When it comes to kitchen cabinets, homeowners want to flaunt their style. Whether pairing multiple looks and colors in one space, using cabinetry that reflects furniture around the home, or picking more contemporary products, consumers are seeking pieces that reflect their personal tastes.

STYLISH: Left, Timberlake brings organization to kitchen cabinetry with specialized storage options. Right, Fieldstone's finishes can match furniture around the house and tie together light and dark cabinets. While raised panel doors are still the top seller for some manufacturers and dealers, a simple, recessed panel door in the Shaker style is gaining popularity. Because of its clean design, the Shaker door can support a variety of looks, ranging from contemporary to rustic. The doors can also feature small details or beading, but not heavier ornamentation, says Connie Edwards, director of design for Timberlake, which offers the Capistrano door to fit this trend.

"People's tastes are changing to become more clean lined and less fluffy," says Kalpesh Nanji, Armstrong Cabinets' product development manager.

The Shaker door, because of its flexibility, fits into two other trends: mixing and matching styles and colors within the kitchen and using furniture-style cabinets. Manufacturers say these are happening because floor plans are more open. The kitchen area connects to a living room or great room, and consumers want to have their tastes in furniture continue into the kitchen.

This leads to darker finishes, because darker colors are popular in furniture; cabinetry with furniture features such as columns and legs; and finishes that imitate furniture, such as distressed and painted options. Homeowners might use a light, Shaker-style door for their main cabinets, but at the focal points of the kitchen use furniture-style cabinetry and dark finishes.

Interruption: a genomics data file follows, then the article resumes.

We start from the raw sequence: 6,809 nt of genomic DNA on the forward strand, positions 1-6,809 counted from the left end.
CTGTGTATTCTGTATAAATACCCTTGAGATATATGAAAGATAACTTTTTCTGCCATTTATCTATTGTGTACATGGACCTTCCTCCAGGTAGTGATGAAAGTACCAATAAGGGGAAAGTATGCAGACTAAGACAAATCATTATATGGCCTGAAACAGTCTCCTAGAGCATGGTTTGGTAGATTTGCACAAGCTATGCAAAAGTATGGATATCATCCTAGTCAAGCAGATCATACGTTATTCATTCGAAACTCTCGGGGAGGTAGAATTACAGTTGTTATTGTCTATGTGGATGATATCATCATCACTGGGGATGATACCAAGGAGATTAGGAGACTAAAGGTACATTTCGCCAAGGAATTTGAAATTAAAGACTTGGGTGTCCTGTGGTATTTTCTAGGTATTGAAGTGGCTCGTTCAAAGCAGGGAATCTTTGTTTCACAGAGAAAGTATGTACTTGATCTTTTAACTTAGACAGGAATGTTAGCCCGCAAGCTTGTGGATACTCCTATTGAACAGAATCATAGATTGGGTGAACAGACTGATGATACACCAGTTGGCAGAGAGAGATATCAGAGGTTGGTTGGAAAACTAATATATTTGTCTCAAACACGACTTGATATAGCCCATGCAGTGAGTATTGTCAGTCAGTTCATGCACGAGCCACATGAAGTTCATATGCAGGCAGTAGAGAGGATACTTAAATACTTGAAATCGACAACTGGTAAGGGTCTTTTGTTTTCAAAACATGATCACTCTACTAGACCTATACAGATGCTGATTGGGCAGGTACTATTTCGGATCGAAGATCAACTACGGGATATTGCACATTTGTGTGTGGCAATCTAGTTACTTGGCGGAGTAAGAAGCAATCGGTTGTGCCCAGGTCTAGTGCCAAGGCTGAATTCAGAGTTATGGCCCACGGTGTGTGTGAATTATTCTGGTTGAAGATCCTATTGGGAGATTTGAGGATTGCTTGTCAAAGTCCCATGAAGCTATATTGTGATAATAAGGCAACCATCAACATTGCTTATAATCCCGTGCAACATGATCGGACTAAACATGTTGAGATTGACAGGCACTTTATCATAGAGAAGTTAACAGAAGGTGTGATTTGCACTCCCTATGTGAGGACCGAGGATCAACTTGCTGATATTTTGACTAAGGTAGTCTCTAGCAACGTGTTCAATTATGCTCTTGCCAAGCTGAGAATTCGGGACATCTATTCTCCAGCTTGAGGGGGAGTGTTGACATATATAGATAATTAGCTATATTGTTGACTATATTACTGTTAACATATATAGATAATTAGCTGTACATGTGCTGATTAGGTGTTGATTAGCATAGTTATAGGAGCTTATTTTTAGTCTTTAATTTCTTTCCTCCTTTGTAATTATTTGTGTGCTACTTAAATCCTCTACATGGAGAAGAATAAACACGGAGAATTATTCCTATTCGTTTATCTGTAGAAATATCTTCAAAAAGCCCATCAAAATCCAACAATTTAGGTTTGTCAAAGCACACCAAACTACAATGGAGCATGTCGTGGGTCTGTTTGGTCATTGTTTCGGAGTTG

"A freestanding island can be designed to look different from the rest of the cabinetry," says Cindy Draper, marketing manager for the Canyon Creek Cabinet Co.

Fieldstone Cabinetry offers a Bronze Glaze finish, where a light-colored door is accented with darker bronze hues to tie together white and dark cabinetry (Circle 108). Merillat last year introduced painted white finishes to its line; Armstrong introduced dark colors, including Espresso; HomeCrest has its Java line of dark cabinetry; and Medallion Cabinetry offers the Bella line that mixes two types of finishes and comes in a variety of stains and glazes.

Customers emphasize looks but still want cabinetry that functions well and promotes organization. For this reason, more manufactures offer soft-close doors as standard, and innovative storage options make cabinetry more appealing. Some popular inclusions are pull-out drawers for pots and appliances, Lazy Susans at corners, integrated niches for spice racks, and vertical pull-out drawers with pegs for hanging items. Bi-fold doors that lift vertically are another popular option. Along with Fieldstone, Canac and Dura Supreme offer these doors.

Customers "want to make everything come to them," says Jeff Ptacek, product manager for Fieldstone. "They do not want to crawl inside cabinets." Fieldstone, KraftMaid Cabinetry, Merillat, Timberlake, Canyon Creek, Diamond Cabinets, and Armstrong all offer unique storage options.

"I do see a demand for different accessories," says Rick Culver, cabinet design specialist for Dukes Lumber Co. in Laurel, Md. "It helps the dealer, too, because it adds more to the cost of the cabinet, which leads to a higher sale."

–Victoria Markovitz